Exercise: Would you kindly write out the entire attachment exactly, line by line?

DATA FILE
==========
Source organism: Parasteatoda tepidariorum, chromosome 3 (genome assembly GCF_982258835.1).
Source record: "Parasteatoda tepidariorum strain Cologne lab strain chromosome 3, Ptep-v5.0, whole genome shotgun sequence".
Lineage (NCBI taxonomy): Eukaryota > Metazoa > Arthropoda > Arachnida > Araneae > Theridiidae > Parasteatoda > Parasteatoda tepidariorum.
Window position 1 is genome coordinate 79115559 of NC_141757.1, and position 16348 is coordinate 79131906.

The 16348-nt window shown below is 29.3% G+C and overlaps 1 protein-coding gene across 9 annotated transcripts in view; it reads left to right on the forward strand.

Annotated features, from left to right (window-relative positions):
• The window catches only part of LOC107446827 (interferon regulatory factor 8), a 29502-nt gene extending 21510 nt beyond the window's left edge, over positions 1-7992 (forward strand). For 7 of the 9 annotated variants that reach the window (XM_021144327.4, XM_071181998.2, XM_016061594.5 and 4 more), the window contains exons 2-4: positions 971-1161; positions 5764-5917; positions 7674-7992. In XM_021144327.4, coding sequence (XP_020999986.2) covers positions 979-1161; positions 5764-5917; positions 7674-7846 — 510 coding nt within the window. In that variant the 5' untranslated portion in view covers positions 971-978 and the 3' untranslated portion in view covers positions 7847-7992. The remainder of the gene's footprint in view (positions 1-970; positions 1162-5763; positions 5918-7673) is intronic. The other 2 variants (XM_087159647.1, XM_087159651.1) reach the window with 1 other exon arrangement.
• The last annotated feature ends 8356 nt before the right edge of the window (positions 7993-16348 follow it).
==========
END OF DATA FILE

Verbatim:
Source organism: Parasteatoda tepidariorum, chromosome 3 (genome assembly GCF_982258835.1).
Source record: "Parasteatoda tepidariorum strain Cologne lab strain chromosome 3, Ptep-v5.0, whole genome shotgun sequence".
Lineage (NCBI taxonomy): Eukaryota > Metazoa > Arthropoda > Arachnida > Araneae > Theridiidae > Parasteatoda > Parasteatoda tepidariorum.
Window position 1 is genome coordinate 79115559 of NC_141757.1, and position 16348 is coordinate 79131906.

The 16348-nt window shown below is 29.3% G+C and overlaps 1 protein-coding gene across 9 annotated transcripts in view; it reads left to right on the forward strand.

Annotated features, from left to right (window-relative positions):
• The window catches only part of LOC107446827 (interferon regulatory factor 8), a 29502-nt gene extending 21510 nt beyond the window's left edge, over positions 1-7992 (forward strand). For 7 of the 9 annotated variants that reach the window (XM_021144327.4, XM_071181998.2, XM_016061594.5 and 4 more), the window contains exons 2-4: positions 971-1161; positions 5764-5917; positions 7674-7992. In XM_021144327.4, coding sequence (XP_020999986.2) covers positions 979-1161; positions 5764-5917; positions 7674-7846 — 510 coding nt within the window. In that variant the 5' untranslated portion in view covers positions 971-978 and the 3' untranslated portion in view covers positions 7847-7992. The remainder of the gene's footprint in view (positions 1-970; positions 1162-5763; positions 5918-7673) is intronic. The other 2 variants (XM_087159647.1, XM_087159651.1) reach the window with 1 other exon arrangement.
• The last annotated feature ends 8356 nt before the right edge of the window (positions 7993-16348 follow it).